Invokana helps type 2 diabetes patients regulate blood sugar. Invokana lowers A1C (blood sugar measured over a 90-day period). Also known as canagliflozin, Invokana belongs to a newer drug class called sodium-glucose cotransporter-2 (SGLT2) inhibitors. It works by helping your body excrete excess glucose through urine instead of reabsorbing it through your kidneys. This chemical process helps keep your blood sugar levels steady throughout the day. While Invokana’s effective at stabilizing blood sugar levels, it’s also linked to diabetic ketoacidosis (DKA). Invokana-related ketoacidosis is a potentially life-threatening condition that can lead to diabetic coma or even death.
What Are Some Invokana-Related Ketoacidosis Symptoms?
Ketoacidosis is a condition that causes high-levels of acid to form within the blood. This is caused by ketone build-up. Here’s the science behind it:
When your cells cannot turn glucose into energy, your body burns fat instead. That fat-burning process produces compounds known as ketones. When ketones build up in your blood due to missing glucose, your blood becomes more acidic. Acidic blood can cause blood clots, kidney failure, heart attacks or stroke as well as other injuries.
Invokana-related ketoacidosis symptoms are subtle. This can make the condition hard for patients to detect. You may have DKA if you start having these problems:
- Thirst or a dry mouth
- Frequent urination
- Feelings of constant fatigue
- High blood glucose (blood sugar levels)
- Dry or flushed skin
- Vomiting, nausea, abdominal pain
- Fruity odor on breath
How Does Invokana-Related Ketoacidosis Occur?
Invokana works by triggering the kidneys to release excess blood glucose through the urine. When your body doesn’t have enough glucose, it has to burn fat to get energy. The process of burning fat creates ketones, which make the blood acidic. Invokana may lead to blood clots and related injuries, because it may push out too much sugar. As a result, patients may develop Invokana-related ketoacidosis.
Type 2 diabetics prescribed SGLT2 inhibitors should watch closely for any Invokana-related ketoacidosis symptoms. Many patients don’t immediately recognize these subtle signs, which may include fatigue as well as thirst. If you’re worried, test yourself regularly at home using some ketone strips.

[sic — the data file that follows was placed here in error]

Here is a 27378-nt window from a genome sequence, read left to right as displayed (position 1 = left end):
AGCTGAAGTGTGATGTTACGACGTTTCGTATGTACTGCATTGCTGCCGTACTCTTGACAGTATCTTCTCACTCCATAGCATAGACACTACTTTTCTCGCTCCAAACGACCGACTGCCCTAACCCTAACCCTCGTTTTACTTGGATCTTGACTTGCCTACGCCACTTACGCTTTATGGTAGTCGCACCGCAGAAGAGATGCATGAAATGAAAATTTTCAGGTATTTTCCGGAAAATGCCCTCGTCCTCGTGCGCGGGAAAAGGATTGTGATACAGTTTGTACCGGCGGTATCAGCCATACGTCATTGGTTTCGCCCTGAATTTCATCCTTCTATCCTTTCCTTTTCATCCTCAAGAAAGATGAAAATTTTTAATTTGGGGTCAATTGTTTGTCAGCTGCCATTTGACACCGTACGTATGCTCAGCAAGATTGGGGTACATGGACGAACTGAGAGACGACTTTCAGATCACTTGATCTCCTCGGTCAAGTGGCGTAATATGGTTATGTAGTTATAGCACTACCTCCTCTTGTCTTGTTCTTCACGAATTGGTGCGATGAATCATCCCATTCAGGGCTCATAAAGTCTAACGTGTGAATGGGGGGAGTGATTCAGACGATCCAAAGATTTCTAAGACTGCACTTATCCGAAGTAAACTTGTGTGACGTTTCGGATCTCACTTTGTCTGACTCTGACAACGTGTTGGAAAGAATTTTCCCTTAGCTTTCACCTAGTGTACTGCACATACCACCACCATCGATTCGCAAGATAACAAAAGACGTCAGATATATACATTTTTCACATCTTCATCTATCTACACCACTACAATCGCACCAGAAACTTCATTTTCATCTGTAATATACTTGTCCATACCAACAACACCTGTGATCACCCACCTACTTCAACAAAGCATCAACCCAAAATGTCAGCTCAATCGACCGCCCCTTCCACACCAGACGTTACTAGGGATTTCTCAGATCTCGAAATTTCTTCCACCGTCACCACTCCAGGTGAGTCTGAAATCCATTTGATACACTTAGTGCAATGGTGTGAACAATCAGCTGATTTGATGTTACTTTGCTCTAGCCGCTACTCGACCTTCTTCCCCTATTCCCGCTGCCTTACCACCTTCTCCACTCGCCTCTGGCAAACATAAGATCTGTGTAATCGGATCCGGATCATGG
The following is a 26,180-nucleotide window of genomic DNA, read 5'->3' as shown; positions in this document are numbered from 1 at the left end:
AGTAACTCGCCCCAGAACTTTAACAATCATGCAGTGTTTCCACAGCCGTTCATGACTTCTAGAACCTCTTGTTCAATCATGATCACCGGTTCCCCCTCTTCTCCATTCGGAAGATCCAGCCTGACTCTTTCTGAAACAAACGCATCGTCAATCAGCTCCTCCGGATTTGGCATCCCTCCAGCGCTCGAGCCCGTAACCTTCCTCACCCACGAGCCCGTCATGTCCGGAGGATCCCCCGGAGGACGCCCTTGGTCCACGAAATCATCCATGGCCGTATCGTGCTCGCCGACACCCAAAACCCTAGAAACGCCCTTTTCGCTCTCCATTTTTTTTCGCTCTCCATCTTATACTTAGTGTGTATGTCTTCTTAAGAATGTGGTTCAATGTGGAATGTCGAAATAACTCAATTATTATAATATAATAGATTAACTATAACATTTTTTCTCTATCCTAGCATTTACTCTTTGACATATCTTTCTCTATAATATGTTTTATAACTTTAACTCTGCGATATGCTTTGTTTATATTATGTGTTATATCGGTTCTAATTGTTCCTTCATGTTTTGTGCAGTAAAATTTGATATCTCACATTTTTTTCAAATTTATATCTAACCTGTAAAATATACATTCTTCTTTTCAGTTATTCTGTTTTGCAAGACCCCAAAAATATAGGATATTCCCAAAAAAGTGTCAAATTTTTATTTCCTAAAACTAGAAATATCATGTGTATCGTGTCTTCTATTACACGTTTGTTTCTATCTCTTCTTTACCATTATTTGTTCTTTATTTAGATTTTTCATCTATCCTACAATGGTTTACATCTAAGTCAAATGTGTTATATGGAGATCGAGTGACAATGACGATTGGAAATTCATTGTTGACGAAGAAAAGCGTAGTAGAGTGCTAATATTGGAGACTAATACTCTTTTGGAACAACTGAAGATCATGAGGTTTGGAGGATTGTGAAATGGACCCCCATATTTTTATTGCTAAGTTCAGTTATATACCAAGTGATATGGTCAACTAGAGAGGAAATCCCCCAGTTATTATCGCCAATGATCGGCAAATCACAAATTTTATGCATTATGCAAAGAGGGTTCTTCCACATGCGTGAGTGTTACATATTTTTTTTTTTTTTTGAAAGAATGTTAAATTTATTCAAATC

FDA Warnings and Invokana
The FDA has since issued a warning for consumers about Invokana-related ketoacidosis risks. In a warning about potential Invokana-related ketoacidosis dangers, the FDA said: “We are continuing to investigate this safety issue and will determine whether changes are needed in the prescribing information for this class of drugs.”
Drug labels now warn of risks of ketoacidosis, although the new warnings come too late for many who have already been injured.
What You Can Do
If you or a loved one have experienced ketoacidosis or any of its related symptoms from taking Invokana, you may be eligible for financial compensation.
Lori Polemenakos is Director of Consumer Content and SEO strategist for LeadingResponse, a legal marketing company. An award-winning journalist, writer and editor based in Dallas, Texas, she's produced articles for major brands such as Match.com, Yahoo!, MSN, AOL, Xfinity, Mail.com, and edited several published books. Since 2016, she's published hundreds of articles about Social Security disability, workers' compensation, veterans' benefits, personal injury, mass tort, auto accident claims, bankruptcy, employment law and other related legal issues.